The sequence of resting for several days in South Bend, riding hard to North East, and then resting (along with fishing with my dad, playing croquet and watching sunsets over the lake) for a couple more days seems to have worked well for me. I think I beat the cold I feared I was developing as I left Cleveland, and my legs have had enough to time recover. I feel fresh and excited about the rest of the tour. Tomorrow I’ll head back into Canada, briefly, to see Niagara Falls from the Ontario side, and a lot of the day will be along bike trails.

I was glad to reach Buffalo in the early evening because it gave me time to explore the downtown area, and after checking in with my Warm Shower’s host I walked to Elmwood Ave for its Festival of the Arts. Unfortunately, most exhibitors had closed for the day, but there was live music and hordes of people, mostly hipsters of all ages, tooling around. I had dinner at a coffee house and sat by a large open window facing the street. My sandwich was good, but I loved watching the people.

August 25, 2010

The Longest Day

Filed under: Ohio, Pennsylvania, Section 09 — Henry Scott @ 4:00 pm

I didn’t need good wind today — I had come to terms with splitting the 135 miles from Cleveland to North East into two days, but I needed perfect conditions to make it in one day, and that’s what I got.

I felt terrible for the first twenty miles this morning: my legs were incredibly tight, I worried that my congestion was the beginning of a cold rather than just allergies, and the rough pavement and urban riding of Greater Cleveland were getting the better of me.

In addition to a shower, a place to stay, and an insider’s guide to Cleveland dining for a hungry cyclist, Drew provided breakfast as well. He offered to make eggs, but I didn’t have much of an appetite and just had cereal and a bagel. I took the lack of interest in food as another sign that a cold was coming.

Despite still not being hungry, I stopped for a second breakfast in Willowick because I knew I needed the calories. I ordered what has become my usual: eggs and pancakes. Sitting near the front window I could see a flaccid flag on the street, but as I slowly chewed the first few bites it started to sway slightly. Before long the flapping had a decided preference toward the east, and it frequently revealed all thirteen stripes and fifty stars.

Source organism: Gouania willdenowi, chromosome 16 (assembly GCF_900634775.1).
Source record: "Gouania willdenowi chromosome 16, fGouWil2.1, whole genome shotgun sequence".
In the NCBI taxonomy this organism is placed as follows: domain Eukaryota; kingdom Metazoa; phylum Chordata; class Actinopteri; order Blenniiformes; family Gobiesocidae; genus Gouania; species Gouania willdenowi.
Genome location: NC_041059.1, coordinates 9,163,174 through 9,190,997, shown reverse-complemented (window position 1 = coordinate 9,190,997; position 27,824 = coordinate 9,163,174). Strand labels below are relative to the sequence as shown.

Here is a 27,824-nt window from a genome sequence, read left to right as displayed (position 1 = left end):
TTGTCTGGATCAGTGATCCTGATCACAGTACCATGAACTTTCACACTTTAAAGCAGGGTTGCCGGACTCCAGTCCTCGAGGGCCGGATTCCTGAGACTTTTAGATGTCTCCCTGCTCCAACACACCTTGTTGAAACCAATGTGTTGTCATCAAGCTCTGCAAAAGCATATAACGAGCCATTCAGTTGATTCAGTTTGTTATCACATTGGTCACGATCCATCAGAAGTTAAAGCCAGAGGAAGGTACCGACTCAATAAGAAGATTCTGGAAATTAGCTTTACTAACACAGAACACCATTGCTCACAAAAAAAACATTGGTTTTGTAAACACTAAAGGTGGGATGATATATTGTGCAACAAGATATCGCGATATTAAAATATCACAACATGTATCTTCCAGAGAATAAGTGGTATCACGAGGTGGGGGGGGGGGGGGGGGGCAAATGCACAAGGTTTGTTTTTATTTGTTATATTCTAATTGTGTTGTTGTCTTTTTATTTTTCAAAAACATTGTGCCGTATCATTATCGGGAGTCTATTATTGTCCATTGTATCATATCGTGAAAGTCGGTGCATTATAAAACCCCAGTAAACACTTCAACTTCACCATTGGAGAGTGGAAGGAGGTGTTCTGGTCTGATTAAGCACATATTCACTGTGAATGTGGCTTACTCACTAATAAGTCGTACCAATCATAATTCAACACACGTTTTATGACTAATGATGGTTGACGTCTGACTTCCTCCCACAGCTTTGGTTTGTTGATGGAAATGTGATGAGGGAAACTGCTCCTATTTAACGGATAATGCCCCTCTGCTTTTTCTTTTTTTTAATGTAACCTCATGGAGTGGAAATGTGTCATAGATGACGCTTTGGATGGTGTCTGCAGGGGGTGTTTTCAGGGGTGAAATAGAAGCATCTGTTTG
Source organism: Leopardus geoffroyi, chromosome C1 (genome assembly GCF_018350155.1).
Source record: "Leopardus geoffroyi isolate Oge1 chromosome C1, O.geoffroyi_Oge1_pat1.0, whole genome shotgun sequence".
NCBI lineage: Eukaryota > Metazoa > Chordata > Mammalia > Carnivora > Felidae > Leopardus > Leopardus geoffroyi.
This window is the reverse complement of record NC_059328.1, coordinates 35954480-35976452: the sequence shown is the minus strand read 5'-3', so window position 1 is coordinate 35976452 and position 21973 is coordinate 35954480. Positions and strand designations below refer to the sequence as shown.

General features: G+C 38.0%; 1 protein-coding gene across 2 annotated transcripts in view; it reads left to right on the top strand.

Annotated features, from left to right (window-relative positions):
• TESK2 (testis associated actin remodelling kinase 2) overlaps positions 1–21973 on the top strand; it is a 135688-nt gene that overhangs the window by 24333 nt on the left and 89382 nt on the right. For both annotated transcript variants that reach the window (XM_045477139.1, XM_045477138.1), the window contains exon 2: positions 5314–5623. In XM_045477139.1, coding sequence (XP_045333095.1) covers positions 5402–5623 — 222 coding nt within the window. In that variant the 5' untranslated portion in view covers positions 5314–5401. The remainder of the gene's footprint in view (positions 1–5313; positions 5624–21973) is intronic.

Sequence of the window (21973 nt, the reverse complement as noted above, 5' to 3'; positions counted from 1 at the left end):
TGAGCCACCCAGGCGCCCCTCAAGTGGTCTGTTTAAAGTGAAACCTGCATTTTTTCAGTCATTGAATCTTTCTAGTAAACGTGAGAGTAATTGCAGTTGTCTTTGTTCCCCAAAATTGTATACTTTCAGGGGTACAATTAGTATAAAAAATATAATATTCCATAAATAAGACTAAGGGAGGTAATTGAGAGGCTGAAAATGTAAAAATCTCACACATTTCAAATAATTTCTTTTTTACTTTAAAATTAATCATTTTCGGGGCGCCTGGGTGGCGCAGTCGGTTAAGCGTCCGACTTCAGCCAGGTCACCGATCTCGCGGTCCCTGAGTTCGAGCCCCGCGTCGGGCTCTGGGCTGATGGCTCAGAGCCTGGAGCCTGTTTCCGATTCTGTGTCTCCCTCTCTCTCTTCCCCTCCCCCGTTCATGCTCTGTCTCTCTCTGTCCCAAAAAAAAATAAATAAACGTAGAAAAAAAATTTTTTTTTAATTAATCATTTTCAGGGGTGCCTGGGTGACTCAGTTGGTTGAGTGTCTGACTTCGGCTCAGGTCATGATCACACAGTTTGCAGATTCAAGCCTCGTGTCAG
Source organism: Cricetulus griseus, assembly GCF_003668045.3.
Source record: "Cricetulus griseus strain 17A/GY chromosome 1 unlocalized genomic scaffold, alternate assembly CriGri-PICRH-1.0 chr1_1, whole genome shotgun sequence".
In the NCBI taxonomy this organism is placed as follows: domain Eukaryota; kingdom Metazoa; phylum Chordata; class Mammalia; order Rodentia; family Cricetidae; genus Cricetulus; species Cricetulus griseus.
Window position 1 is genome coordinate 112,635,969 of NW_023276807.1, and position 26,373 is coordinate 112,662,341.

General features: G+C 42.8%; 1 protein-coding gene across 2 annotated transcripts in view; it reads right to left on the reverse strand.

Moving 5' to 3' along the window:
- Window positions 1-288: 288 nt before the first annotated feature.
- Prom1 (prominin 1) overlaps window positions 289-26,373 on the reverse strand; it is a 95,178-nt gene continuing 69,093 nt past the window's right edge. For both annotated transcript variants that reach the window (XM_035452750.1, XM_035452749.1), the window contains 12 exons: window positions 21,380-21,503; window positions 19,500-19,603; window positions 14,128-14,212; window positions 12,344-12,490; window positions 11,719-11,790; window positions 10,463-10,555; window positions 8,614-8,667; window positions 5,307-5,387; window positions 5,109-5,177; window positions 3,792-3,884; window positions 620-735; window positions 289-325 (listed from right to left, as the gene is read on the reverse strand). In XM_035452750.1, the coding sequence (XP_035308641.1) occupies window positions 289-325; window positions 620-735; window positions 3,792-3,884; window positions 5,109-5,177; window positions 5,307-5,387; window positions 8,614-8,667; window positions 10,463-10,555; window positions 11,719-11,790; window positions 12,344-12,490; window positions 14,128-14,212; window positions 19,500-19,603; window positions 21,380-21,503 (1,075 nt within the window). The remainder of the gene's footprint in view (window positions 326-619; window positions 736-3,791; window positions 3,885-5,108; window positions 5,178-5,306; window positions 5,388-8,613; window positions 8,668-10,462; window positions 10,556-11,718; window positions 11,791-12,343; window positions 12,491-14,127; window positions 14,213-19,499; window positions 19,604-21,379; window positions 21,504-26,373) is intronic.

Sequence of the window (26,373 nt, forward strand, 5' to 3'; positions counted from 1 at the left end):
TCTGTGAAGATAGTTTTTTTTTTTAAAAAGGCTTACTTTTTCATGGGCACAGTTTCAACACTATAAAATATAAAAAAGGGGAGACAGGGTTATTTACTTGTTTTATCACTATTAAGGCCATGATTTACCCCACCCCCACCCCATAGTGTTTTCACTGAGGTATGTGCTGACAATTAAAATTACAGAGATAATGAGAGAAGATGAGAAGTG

Suddenly my interest in breakfast became stronger, and the food tasted better with each bite. I was still a bit slow once back on the bike, but I figured the breeze would at least make it easy to get to my planned campsite in North Kingsville, where I camped in 2006. But, in addition to the tailwind, the road improved dramatically around Eastlake, and I could finally get into a smooth riding rhythm.

I don’t know what to make of the sudden change in how my body felt. The cold symptoms disappeared, and although still tight, my legs stopped complaining. Were the congestion, aches and lack of appetite just psychosomatic? I suppose I’ll find out tomorrow, but by early afternoon, I knew I was going to make North East, and I did.

I kept my stops short to ensure a pre-dark arrival, but I took time to revisit my favorite sights from 2006: views high above the Grand River east of Painesville; the incredibly active coal-transfer operation in Ashtabula, where U.S. coal is moved from rail cars to barges destined for Canada; and Sheldon Calvary Camp west of Conneaut — where I was a camper in my youth.

I felt stronger and stronger throughout the day (I suspect the wind continued to pick up), and I felt great for the final 50 miles from Conneaut, easily making it before dark. As I left Erie I caught up to three road cyclists out for a casual ride and took advantage of their draft. Before long we started talking, and two of them turned out to be recent Notre Dame grads now working as engineers at G.E.

My escorts turned back for Erie right at the top of a long hill leading down to Sixteen Mile Creek and my family’s home — gravity provided the final assistance to facilitate my longest day of this tour. As a side note, I’m confident that this will indeed remain the longest day — I was anxious to reach both South Bend and North East, but now I plan to go back to shorter riding days.

I received a very warm greeting from my parents and look forward to relaxing and visiting until Saturday, but I joked that since there was still some daylight I’d continue into New York. Of course I was kidding, but my legs were up for it.

August 24, 2010


Filed under: Ohio, Section 09 — Henry Scott @ 8:00 pm

The wind wasn’t nearly as bad as I feared today. It slowed me down so it was another long day on the bike, but I enjoyed the ride and made Cleveland by six, thanks to a 5:45 a.m. start. It is hard to get up for such an early beginning, but watching the sun rise while biking east is a good payoff, especially on foggy mornings like today.

I arrived right as my Warm Showers host, Drew, got home from work. Drew is a casual cyclist and a competitive runner so we had lots to talk about. Notably, he has competed in Hong Kong’s 100 km ultra marathon, on trails and over mountains — yikes!

For dinner, Drew took me to Melts, one of his favorite high-calorie restaurants over in Lakewood. They specialize in, essentially, grilled-cheese sandwiches, but they are huge, with options stuffing them with just about anything one can imagine. Mine was loaded with pierogies, and it was awesome.